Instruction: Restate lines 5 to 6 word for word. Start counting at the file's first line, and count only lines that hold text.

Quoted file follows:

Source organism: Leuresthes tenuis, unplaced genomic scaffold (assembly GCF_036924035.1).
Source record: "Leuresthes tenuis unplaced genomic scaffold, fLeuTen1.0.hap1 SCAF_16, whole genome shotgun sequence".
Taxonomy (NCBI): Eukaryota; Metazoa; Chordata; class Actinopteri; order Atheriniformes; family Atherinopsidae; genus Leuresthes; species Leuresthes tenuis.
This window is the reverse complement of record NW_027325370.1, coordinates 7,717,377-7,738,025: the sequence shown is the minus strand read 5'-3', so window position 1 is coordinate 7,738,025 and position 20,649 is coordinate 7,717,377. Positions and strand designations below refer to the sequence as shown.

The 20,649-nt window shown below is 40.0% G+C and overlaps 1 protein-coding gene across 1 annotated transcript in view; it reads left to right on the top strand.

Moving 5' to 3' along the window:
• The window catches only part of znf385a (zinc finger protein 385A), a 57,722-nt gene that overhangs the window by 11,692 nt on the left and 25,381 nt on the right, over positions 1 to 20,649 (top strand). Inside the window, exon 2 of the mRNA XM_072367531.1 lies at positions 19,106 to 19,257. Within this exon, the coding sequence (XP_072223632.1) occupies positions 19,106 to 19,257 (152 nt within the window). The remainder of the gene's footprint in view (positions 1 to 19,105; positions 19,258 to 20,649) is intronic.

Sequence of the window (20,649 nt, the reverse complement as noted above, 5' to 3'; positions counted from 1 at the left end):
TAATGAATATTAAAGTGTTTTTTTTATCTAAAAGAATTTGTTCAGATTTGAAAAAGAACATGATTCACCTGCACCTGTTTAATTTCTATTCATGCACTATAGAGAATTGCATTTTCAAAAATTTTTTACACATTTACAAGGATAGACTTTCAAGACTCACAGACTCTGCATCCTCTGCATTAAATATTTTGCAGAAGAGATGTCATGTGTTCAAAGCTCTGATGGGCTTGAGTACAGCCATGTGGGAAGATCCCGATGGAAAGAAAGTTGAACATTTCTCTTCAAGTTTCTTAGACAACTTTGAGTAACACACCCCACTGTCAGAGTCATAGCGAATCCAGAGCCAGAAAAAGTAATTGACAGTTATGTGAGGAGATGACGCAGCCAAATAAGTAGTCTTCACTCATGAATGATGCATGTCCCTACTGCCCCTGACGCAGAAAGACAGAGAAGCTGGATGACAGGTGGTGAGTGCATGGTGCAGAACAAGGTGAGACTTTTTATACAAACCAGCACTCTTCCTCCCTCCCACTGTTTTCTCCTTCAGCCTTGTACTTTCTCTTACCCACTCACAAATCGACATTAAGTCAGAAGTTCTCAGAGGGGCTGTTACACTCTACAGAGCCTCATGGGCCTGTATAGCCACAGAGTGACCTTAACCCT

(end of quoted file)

The 20,649-nt window shown below is 40.0% G+C and overlaps 1 protein-coding gene across 1 annotated transcript in view; it reads left to right on the top strand.

Moving 5' to 3' along the window: